“There’s no deeper feeling than the awareness of a man that he has accepted upon himself the yoke of the Kingdom of Heaven, and there is no joy like the joy of one who lovingly bears this yoke of Torah and the Commandments.” – Yeshayahu Leibowitz
It seems more and more people today charge that Halakha (Jewish Law) is too dry, that it doesn’t have enough “soul” to it, or that it is a shame to limit Judaism to pedantic legal discussions.
Rather, someone may ask, shouldn’t it be more about how we feel about God, or about the values behind the law? It just seems so small minded to spend all of our time on the specifics of endlessly detailed rituals that don’t even make the world a better place! Why is it so important when a steak is kosher, or when a Sukkah (Tabernacle) is tall enough, or when it’s OK to turn the TV on?
In the end, wouldn’t it be better if Judaism was more spiritual, and less legal?
These are good questions in my opinion, and I think they each deserve careful thought and consideration. Furthermore, I think it would be foolish to claim that we can answer them all with the certainty of a mathematical equation, even though, as Halakha observing Jews, we may try. And I really do believe there are many answers to each “Why” we have raised.
However, I do not want to write about any of the answers to these questions. Rather, I want to offer my side of the coin, since you’re talking about me when you mention to someone how odd it all is, that people place such emphasis on a legal system. Maybe my experience could serve as a kind of explanation for why we do what we do, or at least why I attempt to do what I believe I should be doing.
To me, Halakha is not dry or soulless. That is not the way it feels. It does not feel small minded, and though it is highly concerned with the smallest legal points, this is part of why keeping it is a rich spiritual experience.
Why do I feel this way?
Well, how could I not? It’s how I serve God.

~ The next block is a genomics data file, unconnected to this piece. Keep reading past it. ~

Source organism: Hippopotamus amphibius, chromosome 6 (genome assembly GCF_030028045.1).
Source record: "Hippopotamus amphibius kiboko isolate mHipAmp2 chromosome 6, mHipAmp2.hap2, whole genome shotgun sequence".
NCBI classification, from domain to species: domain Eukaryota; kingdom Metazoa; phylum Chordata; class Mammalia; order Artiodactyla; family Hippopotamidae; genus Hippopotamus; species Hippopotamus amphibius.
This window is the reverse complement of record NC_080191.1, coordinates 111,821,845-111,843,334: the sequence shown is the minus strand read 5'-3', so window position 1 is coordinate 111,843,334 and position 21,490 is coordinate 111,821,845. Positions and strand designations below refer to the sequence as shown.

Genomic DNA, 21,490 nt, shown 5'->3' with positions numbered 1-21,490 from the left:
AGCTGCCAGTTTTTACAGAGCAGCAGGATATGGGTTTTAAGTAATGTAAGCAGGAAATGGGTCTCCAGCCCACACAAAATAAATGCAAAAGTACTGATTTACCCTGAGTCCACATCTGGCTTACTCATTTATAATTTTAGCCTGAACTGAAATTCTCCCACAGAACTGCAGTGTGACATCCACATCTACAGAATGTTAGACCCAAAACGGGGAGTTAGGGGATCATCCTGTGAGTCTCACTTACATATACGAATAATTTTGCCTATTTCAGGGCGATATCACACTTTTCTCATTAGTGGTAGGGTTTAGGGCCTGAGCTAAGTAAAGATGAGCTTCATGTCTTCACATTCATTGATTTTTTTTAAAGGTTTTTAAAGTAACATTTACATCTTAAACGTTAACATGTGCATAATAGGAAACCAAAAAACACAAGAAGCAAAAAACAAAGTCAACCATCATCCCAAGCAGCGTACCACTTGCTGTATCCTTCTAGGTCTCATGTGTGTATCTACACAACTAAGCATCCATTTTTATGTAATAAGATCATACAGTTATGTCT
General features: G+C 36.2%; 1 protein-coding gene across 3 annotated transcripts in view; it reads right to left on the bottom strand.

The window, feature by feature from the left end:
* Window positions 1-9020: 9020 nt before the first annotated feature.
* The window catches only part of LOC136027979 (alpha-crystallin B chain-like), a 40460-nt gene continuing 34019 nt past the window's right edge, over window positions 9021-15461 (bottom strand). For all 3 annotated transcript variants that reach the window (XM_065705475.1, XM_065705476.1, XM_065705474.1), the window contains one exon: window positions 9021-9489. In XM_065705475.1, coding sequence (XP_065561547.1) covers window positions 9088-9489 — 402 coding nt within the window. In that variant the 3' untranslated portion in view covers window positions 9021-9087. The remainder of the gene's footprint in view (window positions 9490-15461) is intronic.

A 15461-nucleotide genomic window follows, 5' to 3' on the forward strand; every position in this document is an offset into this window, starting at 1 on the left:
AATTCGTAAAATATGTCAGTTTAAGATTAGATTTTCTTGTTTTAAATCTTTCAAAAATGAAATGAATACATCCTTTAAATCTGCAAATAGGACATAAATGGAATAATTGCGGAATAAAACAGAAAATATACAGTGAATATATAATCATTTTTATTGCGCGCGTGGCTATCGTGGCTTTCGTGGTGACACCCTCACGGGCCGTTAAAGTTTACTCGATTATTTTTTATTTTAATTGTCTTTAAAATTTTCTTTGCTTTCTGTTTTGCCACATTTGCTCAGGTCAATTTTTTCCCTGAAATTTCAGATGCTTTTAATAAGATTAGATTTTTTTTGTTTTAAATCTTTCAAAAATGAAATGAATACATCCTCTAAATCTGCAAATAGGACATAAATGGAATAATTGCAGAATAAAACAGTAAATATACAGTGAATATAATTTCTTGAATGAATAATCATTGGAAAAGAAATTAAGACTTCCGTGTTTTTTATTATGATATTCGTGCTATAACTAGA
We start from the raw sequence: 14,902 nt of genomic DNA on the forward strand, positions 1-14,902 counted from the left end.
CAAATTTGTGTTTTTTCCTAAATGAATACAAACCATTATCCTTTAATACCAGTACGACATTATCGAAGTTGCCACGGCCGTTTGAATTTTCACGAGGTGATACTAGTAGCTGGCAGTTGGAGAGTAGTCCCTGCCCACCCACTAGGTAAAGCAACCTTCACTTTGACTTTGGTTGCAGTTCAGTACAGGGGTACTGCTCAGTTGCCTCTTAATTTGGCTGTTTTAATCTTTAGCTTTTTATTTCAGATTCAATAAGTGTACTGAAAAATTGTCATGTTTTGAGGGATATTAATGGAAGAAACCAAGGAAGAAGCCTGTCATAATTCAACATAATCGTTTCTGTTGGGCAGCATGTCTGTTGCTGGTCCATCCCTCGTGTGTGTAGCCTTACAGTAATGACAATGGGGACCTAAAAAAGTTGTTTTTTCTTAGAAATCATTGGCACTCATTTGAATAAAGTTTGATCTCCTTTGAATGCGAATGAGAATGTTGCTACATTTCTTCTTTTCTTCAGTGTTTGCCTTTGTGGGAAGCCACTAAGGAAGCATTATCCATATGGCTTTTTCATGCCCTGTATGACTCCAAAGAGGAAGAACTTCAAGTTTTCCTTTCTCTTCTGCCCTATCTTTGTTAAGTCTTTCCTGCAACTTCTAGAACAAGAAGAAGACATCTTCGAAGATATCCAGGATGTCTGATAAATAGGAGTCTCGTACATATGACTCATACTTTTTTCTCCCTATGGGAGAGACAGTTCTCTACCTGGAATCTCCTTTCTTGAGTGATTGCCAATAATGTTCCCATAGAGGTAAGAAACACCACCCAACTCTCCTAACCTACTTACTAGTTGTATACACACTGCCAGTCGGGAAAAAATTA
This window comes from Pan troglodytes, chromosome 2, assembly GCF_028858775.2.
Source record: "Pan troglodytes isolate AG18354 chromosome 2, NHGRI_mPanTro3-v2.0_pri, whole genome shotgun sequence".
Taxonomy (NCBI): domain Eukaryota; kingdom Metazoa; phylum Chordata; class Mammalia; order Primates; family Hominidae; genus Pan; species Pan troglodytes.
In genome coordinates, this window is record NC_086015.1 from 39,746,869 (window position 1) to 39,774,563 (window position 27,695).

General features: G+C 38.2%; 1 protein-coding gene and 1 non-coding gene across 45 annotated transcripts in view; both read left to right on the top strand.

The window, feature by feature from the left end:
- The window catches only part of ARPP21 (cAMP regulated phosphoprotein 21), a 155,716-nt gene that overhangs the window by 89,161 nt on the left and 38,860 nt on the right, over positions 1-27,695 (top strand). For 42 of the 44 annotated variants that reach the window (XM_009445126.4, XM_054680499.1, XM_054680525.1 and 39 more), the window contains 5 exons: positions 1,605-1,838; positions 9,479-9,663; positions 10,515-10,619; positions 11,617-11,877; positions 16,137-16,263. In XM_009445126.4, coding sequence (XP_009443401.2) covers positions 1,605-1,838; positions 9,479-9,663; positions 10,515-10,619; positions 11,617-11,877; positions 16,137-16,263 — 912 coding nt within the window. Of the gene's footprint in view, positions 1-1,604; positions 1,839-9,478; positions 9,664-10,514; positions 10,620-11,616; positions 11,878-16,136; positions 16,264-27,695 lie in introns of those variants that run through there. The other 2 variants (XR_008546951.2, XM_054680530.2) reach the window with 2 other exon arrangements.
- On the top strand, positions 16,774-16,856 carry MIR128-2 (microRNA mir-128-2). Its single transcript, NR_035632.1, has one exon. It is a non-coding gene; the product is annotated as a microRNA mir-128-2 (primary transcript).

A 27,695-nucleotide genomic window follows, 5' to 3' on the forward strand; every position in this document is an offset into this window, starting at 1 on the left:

I can’t tell you that I’m always excited about it, because I’m not. Keeping Halakha is hard, and trying to improve how I keep the mitzvot (commandments) is always a struggle. But I am committed to doing my best, and in my best moments, I love it completely.
What could be greater than serving God? My words of praise and thanks could never be enough, so I use the words of the Sages. My life could never be enough, but I may fill it with actions and moments that are devoted to serving Him.
These tiny details and pedantic discussions are my concern because I want -in my best moments- to serve God is the best way that I can. Not haphazardly, but with a commitment that researches even the smallest questions, and asks how long a wall should be, or what the best shade of color for an etrog (citron) would be. Halakha forever asks: How can we best fulfill what is required of us? And our Sages seek to answer just this question.
It may or may not improve the world when I light a candle, or say a blessing, but for many of us, the service of God is a world value in it of itself.
I cannot ask you to feel this way with us. That will have to be your decision. But now you know -to some of us at least- keeping the smallest elements of Jewish law is nothing less than the richest of experiences, where we may each take part in the best man can accomplish.